It is crucial that those of us who want to become more discerning learn to grapple with this part of the process—to be able to recognize places of unfreedom where we are inordinately attached to a particular outcome rather than being indifferent to anything but the will of God. This is mature spirituality, and we will not be able to lead from this place of self-awareness and openness to God in a leadership setting if we have not practiced in our personal lives.
Notice without judging. Another dynamic of discernment is the ability to notice everything pertinent to the situation—both external and internal—without judging, at least at first. Most of us are accustomed to observing the obvious as we make decisions—circumstances, the clear meaning of pertinent Scriptures, the advice of wise Christian friends and the wisdom contained in our faith tradition. These form the basic framework for our Christian living, and it is assumed that we are making decisions within this framework, especially at the leadership level. That is discernment 101.
The more complex the decisions facing us, the more we must move beyond the basics of discernment to considering inner dynamics, which are harder to notice and interpret. We learn to listen to the stirrings of desire, to distinguish our true, God-given desires and calling from externally imposed “oughts” and “shoulds” and the compulsions of the false self. We are willing to pay attention and give credence to consolation and desolation. These dynamics are much more subtle, yet they give us clues as to what choices will nurture the life of Christ lived in and through our most authentic selves.
In addition to paying attention to that which is conscious, discernment calls us to pay attention to any unconscious matter that comes up as well. It could be truth that slips out in honest conversation (before we have a chance to edit ourselves!) or that presents itself to us in dreams.
One of the things that always strikes me about the Christmas story is the prominence of the role of dreams. God was very active in communicating through dreams—with Joseph in particular. And Joseph was obedient in responding. If Joseph had ignored his dreams as unworthy of consideration, or if he had willfully refused to obey what he heard in those dreams, the Christmas story would have unfolded very differently.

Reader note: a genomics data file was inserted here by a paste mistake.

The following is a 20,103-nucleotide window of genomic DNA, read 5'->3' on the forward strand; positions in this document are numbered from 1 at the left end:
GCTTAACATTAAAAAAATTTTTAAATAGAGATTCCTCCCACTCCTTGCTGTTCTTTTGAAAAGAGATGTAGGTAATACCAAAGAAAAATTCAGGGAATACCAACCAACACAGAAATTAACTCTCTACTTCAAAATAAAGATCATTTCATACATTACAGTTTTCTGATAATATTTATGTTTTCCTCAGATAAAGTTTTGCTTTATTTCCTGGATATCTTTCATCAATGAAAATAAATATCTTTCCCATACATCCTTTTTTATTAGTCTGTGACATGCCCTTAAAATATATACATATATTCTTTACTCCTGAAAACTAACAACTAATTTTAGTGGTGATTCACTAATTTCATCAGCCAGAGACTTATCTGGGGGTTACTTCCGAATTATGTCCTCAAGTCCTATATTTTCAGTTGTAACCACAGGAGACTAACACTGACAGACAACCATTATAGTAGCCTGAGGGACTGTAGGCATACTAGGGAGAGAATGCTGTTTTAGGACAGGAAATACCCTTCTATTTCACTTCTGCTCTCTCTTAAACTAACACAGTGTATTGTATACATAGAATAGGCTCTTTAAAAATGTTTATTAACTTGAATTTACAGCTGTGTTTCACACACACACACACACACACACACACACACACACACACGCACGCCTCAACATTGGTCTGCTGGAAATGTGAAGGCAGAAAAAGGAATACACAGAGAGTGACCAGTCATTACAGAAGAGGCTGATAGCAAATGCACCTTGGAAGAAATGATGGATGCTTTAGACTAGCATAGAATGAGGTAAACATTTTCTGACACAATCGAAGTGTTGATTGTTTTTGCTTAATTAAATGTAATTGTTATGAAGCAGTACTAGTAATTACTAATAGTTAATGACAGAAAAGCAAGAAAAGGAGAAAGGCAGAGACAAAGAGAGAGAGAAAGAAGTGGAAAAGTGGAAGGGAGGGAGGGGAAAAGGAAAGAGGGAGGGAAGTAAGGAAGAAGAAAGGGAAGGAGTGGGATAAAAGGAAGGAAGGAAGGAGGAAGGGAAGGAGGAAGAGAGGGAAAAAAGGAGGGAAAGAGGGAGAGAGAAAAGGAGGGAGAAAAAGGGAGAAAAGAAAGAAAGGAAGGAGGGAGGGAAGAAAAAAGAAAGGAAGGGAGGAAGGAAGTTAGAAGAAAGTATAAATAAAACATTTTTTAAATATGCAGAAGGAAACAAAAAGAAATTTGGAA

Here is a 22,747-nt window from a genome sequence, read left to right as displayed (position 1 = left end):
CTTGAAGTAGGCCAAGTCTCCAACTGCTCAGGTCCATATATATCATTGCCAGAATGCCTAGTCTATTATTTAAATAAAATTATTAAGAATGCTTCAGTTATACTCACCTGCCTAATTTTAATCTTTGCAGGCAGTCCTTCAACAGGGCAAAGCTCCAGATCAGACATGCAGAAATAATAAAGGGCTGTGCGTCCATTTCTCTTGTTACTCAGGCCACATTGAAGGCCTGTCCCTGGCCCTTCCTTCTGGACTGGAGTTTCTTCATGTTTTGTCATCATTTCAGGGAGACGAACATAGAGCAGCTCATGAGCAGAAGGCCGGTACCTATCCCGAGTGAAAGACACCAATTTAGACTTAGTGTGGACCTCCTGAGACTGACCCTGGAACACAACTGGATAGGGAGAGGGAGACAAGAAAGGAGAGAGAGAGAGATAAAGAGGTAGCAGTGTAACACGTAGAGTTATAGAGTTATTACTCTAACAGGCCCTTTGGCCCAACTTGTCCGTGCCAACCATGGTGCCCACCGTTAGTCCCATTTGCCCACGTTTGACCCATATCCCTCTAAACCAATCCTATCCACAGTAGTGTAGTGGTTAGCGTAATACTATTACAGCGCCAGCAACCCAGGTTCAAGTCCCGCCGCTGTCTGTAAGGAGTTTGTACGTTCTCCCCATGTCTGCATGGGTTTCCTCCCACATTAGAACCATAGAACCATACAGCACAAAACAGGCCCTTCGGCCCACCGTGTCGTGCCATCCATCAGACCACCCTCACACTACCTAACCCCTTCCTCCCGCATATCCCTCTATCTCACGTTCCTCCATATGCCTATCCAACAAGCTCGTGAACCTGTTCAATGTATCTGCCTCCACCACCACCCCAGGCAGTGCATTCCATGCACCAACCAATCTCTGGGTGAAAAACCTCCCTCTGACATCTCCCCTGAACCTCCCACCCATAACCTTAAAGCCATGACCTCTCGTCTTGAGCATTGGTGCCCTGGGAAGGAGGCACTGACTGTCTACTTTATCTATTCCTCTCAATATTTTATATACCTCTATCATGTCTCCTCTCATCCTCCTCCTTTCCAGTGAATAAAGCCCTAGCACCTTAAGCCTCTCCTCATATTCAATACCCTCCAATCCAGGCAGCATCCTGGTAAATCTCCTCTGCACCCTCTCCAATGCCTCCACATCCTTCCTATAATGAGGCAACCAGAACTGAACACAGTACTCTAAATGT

There is nothing in Scripture to indicate that God has given up on speaking to us in dreams. In fact, in my work as a spiritual director I often encourage people to pay attention to their dreams because when we are asleep we are less ego-defended and more able to receive a prompting from God that is beyond what our cognitive faculties can accept. Of course the content of dreams and how we interpret them is still subject to other aspects of a disciplined discernment process, but they are worth paying attention to nonetheless.
All this to say, the will of God is manifest deep within, where the Spirit dwells and bears witness with our spirit about things that are true (Romans 8:16). A profound life orientation is revealed in our deepest desires and consolations, when we are able to get in touch with them. These usually have something to do with our calling—the very purpose for which God created us. This is a passion or a burden that is uniquely ours and cannot be set aside without doing damage to ourselves and to our relationship with the One who has called us. This is true for churches and ministries as well. Discerning leaders stay in touch with the calling and charisms of the community they are leading, learning to be humbly confident in making decisions consistent with who God has called them to be—as individuals and as a group.